Although efforts at community building may make "the wait" more tolerable, patients still are faced with the daily knowledge that there are too few donor hearts to meet the need. This continuing deficit has led several organizations -- the American Congress of Transplant Surgeons, the United Network for Organ Sharing and the American Medical Association, to name a few -- to make tentative moves toward endorsing some type of payment for organ donations. The groups are considering cadaveric organ donations only, meaning organs from people who are brain dead but whose hearts are still beating.
At this point the organizations are calling for a pilot study to determine if a relatively small financial incentive -- for example, $300 toward funeral expenses -- could increase the number of cadaver organ donations.
Jenkins said he has been following the debate about incentives and thinks there should be a "fairly nominal incentive for burial or funeral expenses. But I don't see that a big financial incentive is the way to go." He said a better option would be "mandatory organ donation. Unless someone says specifically that they don't want their organs donated, the organs should automatically be donated."
Jenkins said he has been a "recruiter for organ donations for years." All three of his adult children "signed up as donors." While he still was working, Jenkins regularly brought up organ donations at business lunches and social gatherings, and he said he has been "very successful in my campaign."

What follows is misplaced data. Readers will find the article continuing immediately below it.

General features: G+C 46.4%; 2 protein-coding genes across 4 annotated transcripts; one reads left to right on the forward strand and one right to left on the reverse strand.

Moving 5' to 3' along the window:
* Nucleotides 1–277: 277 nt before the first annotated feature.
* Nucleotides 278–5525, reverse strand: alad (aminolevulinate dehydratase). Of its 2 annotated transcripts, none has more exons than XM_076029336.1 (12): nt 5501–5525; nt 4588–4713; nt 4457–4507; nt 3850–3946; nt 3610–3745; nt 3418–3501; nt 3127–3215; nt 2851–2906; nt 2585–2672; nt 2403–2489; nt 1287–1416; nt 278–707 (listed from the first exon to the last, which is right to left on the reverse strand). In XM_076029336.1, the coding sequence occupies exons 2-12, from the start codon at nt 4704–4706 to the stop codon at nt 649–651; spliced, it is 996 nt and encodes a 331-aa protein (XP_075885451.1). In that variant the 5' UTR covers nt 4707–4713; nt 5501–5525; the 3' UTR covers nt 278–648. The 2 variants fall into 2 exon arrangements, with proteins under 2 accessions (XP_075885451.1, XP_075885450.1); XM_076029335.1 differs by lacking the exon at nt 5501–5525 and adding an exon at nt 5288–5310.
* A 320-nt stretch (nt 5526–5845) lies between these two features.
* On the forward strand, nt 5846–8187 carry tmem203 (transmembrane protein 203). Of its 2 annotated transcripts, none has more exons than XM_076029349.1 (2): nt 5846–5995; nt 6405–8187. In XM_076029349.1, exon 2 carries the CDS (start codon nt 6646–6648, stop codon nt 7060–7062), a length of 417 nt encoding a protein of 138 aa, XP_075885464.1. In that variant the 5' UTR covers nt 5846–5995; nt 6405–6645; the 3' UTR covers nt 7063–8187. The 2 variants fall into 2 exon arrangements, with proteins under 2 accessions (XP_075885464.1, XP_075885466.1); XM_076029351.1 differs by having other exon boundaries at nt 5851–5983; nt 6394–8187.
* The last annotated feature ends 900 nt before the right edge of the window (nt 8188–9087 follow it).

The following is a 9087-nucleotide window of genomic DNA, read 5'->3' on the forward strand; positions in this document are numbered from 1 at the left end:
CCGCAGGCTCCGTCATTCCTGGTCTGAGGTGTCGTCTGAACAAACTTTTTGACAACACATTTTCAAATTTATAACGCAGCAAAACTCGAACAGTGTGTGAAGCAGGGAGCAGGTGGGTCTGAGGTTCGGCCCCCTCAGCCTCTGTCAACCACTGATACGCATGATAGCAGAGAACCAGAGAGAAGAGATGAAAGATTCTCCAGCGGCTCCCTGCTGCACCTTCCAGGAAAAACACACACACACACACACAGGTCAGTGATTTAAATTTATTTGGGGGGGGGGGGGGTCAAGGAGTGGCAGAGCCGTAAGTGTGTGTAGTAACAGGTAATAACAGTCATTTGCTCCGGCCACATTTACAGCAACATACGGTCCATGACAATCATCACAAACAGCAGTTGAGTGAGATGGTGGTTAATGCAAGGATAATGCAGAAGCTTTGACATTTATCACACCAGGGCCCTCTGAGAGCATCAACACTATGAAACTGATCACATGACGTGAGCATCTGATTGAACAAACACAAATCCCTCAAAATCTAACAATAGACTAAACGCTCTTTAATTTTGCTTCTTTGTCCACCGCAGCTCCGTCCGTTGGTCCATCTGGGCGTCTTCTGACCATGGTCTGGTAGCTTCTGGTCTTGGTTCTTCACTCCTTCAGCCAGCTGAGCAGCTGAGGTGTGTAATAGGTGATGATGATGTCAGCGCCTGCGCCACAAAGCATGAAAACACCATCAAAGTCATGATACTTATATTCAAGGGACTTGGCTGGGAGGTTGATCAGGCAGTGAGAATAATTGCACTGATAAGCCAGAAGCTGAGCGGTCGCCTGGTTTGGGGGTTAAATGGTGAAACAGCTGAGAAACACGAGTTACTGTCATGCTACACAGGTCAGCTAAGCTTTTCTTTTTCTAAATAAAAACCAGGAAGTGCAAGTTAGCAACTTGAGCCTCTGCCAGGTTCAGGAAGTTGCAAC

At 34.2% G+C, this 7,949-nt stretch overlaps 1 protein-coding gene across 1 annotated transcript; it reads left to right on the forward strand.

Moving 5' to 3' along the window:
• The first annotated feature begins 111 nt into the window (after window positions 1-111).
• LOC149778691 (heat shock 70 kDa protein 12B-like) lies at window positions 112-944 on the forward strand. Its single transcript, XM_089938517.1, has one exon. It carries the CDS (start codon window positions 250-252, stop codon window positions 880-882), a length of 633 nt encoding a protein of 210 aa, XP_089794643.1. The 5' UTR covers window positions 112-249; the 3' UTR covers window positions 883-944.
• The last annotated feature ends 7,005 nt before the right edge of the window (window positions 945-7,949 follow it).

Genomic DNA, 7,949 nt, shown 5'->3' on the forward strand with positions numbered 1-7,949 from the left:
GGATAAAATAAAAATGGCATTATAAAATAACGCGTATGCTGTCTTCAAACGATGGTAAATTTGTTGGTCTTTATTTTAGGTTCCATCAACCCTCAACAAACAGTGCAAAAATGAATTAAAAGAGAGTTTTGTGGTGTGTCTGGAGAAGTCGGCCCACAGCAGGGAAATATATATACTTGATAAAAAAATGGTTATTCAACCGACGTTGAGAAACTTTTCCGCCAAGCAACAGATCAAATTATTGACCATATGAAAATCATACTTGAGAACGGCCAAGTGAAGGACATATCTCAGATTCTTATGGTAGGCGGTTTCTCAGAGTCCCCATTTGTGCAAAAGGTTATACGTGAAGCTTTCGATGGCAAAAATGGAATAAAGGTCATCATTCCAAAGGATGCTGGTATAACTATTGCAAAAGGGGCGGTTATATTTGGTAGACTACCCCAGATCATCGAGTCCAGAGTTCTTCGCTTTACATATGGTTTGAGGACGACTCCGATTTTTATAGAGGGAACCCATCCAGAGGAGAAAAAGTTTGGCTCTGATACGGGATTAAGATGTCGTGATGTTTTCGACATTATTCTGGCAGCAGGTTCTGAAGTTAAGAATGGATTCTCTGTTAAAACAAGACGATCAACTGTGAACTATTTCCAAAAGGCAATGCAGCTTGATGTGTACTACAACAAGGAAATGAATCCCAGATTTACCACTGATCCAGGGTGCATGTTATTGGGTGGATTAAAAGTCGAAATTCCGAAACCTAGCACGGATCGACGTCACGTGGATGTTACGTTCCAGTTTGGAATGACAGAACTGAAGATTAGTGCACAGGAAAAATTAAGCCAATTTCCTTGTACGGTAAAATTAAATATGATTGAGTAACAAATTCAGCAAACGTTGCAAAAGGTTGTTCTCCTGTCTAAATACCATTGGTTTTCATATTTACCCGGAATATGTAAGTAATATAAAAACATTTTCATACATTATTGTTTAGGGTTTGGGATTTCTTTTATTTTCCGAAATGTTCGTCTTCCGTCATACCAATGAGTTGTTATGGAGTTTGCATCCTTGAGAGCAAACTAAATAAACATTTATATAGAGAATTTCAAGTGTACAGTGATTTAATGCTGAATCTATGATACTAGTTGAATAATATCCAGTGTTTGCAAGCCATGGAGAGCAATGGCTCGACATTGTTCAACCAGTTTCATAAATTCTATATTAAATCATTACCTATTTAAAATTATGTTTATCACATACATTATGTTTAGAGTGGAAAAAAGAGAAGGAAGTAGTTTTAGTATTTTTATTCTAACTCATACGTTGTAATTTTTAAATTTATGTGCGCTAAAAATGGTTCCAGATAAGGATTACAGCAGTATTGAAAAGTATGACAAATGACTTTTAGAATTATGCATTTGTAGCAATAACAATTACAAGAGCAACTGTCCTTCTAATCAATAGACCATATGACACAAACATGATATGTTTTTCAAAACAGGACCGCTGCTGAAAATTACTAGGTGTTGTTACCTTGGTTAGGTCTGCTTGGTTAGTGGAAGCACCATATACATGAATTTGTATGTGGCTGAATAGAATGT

Faced with the ongoing shortage, heart transplant surgeons, cardiologists and organ procurement officers met last fall to hammer out new selection criteria for donor organs. At that meeting, which was sponsored jointly by the American Heart Association and the United Network for Organ Sharing, heart transplant leaders agreed to make sweeping changes in the criteria and those changes are expected to be made public within weeks.
Those anticipated changes, agreed Eisen and Starling, might be the best hope for their patients who are waiting and hoping. Right now, only about 39 percent of donated hearts are transplanted. But several experts who have seen new guidelines predict that percentage could climb to more than 60 percent if the new rules are implemented.
Meanwhile, the days stretch to weeks and months as the wait goes on. "But consider the alternative," concluded Davis as he set off to plan yet another Sunday brunch.